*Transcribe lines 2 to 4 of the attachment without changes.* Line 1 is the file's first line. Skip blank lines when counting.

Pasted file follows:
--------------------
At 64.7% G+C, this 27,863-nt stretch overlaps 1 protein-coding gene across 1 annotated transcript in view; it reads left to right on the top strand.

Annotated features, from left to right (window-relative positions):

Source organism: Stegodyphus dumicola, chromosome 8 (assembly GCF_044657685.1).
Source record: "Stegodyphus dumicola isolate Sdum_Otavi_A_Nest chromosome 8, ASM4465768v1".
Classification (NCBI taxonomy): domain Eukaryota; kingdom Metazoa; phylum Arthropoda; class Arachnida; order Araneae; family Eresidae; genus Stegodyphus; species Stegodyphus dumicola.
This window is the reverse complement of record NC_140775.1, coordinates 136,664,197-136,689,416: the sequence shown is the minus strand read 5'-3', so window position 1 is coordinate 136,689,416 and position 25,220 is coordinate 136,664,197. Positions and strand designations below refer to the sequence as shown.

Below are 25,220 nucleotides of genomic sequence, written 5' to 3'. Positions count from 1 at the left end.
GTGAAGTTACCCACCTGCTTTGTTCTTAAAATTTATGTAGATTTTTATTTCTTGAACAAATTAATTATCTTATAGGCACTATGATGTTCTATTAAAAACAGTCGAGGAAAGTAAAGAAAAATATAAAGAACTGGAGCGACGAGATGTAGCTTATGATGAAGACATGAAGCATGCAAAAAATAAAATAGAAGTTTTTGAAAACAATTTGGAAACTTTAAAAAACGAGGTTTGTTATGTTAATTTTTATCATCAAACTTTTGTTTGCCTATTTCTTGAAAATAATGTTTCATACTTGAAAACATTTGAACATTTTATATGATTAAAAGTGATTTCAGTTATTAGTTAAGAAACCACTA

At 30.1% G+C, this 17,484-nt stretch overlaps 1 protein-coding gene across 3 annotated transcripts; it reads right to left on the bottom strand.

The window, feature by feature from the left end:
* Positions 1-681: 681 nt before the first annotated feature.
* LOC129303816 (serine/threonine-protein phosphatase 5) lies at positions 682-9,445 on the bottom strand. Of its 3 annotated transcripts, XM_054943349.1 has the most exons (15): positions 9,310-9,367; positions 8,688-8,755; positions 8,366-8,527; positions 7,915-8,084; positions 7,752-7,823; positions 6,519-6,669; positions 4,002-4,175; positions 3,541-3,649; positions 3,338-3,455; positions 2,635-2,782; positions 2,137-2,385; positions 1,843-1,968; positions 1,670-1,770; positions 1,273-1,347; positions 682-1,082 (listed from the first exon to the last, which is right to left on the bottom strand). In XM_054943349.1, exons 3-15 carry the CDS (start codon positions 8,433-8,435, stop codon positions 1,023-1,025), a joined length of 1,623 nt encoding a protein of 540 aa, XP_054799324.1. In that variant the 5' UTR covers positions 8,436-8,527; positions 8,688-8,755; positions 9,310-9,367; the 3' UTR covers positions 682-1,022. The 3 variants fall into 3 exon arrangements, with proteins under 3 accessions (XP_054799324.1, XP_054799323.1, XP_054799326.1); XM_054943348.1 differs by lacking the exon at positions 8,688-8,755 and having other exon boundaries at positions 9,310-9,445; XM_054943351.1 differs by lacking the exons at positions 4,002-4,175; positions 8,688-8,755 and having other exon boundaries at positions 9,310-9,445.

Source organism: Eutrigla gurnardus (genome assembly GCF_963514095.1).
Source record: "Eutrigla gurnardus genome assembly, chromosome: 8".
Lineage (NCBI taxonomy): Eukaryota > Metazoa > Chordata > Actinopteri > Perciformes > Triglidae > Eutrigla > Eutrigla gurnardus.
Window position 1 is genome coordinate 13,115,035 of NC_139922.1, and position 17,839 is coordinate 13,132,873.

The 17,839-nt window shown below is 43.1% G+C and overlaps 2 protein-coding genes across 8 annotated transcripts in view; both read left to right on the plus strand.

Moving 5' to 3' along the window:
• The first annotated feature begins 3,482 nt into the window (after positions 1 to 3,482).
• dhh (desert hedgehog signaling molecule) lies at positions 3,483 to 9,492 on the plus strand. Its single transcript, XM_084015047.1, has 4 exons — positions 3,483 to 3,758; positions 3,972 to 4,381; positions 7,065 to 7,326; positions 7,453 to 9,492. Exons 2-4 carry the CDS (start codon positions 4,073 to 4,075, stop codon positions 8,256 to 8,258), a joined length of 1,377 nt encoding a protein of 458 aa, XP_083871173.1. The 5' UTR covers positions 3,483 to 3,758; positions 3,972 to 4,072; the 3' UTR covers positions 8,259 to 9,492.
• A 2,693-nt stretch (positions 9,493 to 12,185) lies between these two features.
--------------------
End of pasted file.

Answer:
Annotated features, from left to right (window-relative positions):

Source organism: Stegodyphus dumicola, chromosome 8 (assembly GCF_044657685.1).
Source record: "Stegodyphus dumicola isolate Sdum_Otavi_A_Nest chromosome 8, ASM4465768v1".